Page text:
Table 1 below outlines characteristics of the 4 climate scenario families and 6 scenario groups created by IPCC. Table 2, and the accompanying graph, show the 20 scenario/GCM combinations modeled by DCDC researchers and resulting climate impacts on the Salt and Verde Rivers. Table 3 provides information on where the 6 GCMs used in WaterSim were developed.
Table 1. Climate scenario characteristics
|Climate Scenario Family||A1||A2||B1||B2|
|"rapid and successful economic development"||"high level of environmental and social consciousness combined with a globally coherent approach to a more sustainable development"||"lower trade flows, relatively slow capital stock turnover, and slower technological change"||"increased concern for environmental and social sustainability"|
|GDP growth||very high||very high||very high||medium||high||medium|
|Energy use||very high||very high||high||high||low||medium|
|Pace of technological change||rapid||rapid||rapid||slow||medium||medium|
|Direction of technological change||fossil intensive||balanced||non-fossils||regional||efficiency and dematerialization||"dynamics as usual"|
Table 2. Climate scenarios combined with General Circulation Models to predict change in the Salt and Verde Rivers
|GCM||Scroll over a scenario name to see its projections for temperature, precipitation and runoff change on the graph below.|
|CCSR/NIES||CCSR/NIES A1FI||CCSR/NIES A1||CCSR/NIES A1T||CCSR/NIES A2||CCSR/NIES B2|
|CGCM2||CGCM A2||CGCM B2|
|CSIRO-Mk2||CSIRO A1||CSIRO A2||CSIRO B1||CSIRO B2|
|ECHAM4||ECHAM A2||ECHAM B2|
|GFDL-R30||GFDL A2||GFDL B2|
|HadCM3||HadCM3 A1FI||HadCM3 A2a||HadCM3 B2|
Table 3. Sources of General Circulation Models used in WaterSim
|CCSR/NIES||Japanese Centre for Climate Research Studies|
|CGCM2||Canadian Centre for Climate Modeling and Analysis|
|CSIRO-Mk2||Australian Commonwealth Scientific and Industrial Research Organisation|
|ECHAM4||German Climate Research Center|
|GFDL-R30||US Geophysical Fluid Dynamics Laboratory|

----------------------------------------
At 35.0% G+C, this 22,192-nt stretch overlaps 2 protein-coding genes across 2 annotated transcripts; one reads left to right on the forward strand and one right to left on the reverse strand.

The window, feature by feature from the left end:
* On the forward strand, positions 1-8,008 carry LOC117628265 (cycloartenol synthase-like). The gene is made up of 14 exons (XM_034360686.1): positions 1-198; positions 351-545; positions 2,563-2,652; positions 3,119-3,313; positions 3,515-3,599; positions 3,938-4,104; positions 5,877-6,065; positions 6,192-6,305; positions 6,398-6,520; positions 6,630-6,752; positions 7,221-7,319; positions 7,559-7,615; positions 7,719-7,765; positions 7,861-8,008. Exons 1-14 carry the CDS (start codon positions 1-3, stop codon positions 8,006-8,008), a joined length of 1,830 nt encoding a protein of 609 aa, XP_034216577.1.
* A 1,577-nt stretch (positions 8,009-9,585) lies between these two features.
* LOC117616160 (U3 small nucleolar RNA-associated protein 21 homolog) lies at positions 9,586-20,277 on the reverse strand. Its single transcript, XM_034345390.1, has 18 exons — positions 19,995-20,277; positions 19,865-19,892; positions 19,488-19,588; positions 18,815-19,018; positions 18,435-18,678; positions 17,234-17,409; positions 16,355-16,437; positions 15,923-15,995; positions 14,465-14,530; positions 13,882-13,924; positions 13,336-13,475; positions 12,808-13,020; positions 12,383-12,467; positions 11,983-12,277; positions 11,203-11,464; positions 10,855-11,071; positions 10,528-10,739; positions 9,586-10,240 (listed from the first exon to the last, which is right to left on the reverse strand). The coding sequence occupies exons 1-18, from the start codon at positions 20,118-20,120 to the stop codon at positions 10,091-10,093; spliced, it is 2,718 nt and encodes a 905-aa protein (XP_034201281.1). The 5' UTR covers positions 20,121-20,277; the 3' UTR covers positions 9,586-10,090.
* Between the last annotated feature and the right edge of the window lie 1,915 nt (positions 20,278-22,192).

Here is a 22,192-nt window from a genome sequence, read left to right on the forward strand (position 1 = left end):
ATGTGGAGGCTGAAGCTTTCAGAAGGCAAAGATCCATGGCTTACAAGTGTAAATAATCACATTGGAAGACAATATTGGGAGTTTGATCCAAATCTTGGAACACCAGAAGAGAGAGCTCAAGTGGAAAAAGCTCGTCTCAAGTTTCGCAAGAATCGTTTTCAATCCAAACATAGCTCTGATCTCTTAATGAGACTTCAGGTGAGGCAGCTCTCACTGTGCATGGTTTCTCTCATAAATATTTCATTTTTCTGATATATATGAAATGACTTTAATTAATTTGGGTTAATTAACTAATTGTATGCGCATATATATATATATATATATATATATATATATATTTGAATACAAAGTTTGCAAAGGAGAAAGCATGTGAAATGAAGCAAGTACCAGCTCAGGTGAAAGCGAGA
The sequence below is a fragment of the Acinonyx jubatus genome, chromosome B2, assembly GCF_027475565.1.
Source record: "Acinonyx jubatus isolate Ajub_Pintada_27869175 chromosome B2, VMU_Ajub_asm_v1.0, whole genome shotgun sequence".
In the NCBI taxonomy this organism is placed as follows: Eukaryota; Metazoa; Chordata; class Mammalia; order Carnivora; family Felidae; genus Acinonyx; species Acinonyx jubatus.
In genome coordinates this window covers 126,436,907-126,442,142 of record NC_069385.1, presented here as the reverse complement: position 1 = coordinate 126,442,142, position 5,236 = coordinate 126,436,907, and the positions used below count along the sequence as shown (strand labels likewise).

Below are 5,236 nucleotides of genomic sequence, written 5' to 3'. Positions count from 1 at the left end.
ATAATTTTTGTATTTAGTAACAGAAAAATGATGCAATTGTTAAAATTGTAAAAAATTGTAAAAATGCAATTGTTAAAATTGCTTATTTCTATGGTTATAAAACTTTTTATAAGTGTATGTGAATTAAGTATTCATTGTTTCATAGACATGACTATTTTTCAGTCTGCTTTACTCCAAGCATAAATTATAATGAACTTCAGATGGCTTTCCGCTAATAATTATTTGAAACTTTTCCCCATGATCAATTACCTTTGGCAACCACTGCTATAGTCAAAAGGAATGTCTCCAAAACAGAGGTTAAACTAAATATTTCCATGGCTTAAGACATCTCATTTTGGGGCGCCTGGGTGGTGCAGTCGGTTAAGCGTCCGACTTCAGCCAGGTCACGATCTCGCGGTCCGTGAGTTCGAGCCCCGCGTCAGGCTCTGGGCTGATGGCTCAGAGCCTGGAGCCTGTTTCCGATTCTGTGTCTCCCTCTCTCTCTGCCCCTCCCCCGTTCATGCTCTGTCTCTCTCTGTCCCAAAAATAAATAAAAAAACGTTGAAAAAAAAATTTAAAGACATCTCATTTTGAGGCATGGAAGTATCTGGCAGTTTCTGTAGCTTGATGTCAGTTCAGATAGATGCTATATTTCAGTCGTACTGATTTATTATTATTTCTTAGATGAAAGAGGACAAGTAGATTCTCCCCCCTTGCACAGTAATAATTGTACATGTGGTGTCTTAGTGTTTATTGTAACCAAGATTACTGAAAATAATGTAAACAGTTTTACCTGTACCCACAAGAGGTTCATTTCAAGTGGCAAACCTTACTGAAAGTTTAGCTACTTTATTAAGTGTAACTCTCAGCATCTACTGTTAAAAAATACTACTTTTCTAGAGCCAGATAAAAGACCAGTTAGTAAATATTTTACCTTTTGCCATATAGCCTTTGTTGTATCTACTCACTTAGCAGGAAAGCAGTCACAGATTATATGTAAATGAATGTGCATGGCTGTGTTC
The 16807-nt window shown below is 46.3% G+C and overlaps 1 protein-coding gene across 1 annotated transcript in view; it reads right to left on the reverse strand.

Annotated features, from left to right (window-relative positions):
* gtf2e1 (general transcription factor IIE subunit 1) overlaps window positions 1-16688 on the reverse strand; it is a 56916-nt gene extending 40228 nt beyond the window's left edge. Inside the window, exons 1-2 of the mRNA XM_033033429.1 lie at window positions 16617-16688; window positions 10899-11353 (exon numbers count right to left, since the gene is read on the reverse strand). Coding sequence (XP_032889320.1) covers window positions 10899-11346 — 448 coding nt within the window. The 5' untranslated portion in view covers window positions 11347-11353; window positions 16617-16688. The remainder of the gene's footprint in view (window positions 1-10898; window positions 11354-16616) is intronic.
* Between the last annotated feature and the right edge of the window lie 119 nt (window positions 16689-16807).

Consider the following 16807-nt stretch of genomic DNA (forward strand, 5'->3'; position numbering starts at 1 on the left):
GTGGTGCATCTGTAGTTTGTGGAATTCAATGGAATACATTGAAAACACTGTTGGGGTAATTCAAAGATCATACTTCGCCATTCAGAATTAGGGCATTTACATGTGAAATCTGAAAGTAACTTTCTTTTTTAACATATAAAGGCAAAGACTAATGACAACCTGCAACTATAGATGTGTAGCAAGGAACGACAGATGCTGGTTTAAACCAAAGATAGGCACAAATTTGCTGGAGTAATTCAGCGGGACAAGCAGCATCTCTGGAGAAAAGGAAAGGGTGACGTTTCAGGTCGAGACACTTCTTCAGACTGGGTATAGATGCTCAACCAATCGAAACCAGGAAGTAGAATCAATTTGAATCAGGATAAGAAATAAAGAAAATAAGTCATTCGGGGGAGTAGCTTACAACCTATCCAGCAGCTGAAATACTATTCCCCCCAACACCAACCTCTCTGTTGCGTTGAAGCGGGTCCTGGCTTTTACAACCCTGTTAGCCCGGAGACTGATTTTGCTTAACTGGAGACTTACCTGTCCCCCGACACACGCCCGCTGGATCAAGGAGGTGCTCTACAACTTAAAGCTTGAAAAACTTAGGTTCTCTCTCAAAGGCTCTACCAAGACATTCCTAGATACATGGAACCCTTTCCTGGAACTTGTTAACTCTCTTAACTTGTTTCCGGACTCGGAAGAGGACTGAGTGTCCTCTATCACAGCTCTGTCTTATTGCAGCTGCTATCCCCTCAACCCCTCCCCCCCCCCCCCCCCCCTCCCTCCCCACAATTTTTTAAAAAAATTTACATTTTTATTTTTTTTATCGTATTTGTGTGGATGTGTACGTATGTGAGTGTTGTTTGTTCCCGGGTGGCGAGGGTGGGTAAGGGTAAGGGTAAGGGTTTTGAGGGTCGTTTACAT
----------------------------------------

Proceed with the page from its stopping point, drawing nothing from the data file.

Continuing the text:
|HadCM3||UK Hadley Center for Climate Prediction and Research|
Which model should I choose?
The point to remember is that there is no certainty as to which climate scenario will impact the region the most (or the least). In WaterSim, these models are included to allow users to consider many possibilities without recommending one over another.
Why does population matter to the water supply?
Maricopa County is one of the fastest growing counties in the United States. Currently, there are about 4 million people living in the region. All of these people rely on the same water supplies that are identified in WaterSim. The graph shows the historic and projected populations for the county. Although there is enough water to serve the existing population, future growth may be confronted with the need to change the amount of water they use to accommodate the larger population.
Historically, agriculture has been the dominant user of the regional water supply. As population increases and land uses change to accommodate this growth, agricultural fields will be retired. An acre of irrigated agriculture uses more water than an acre of residential users. As a result, this retirement is expected to provide additional water for people. The graph shows how water use is the region is shifting from agricultural to municipal (residential) uses.
Where is the agriculture now and where will it be in the future?
These maps show the location of different land uses in Maricopa County. The areas in green represent agriculture. The land uses are intended to change based on the General Plans of cities and towns. Once these future land uses are built, agriculture may only exist on Indian community properties.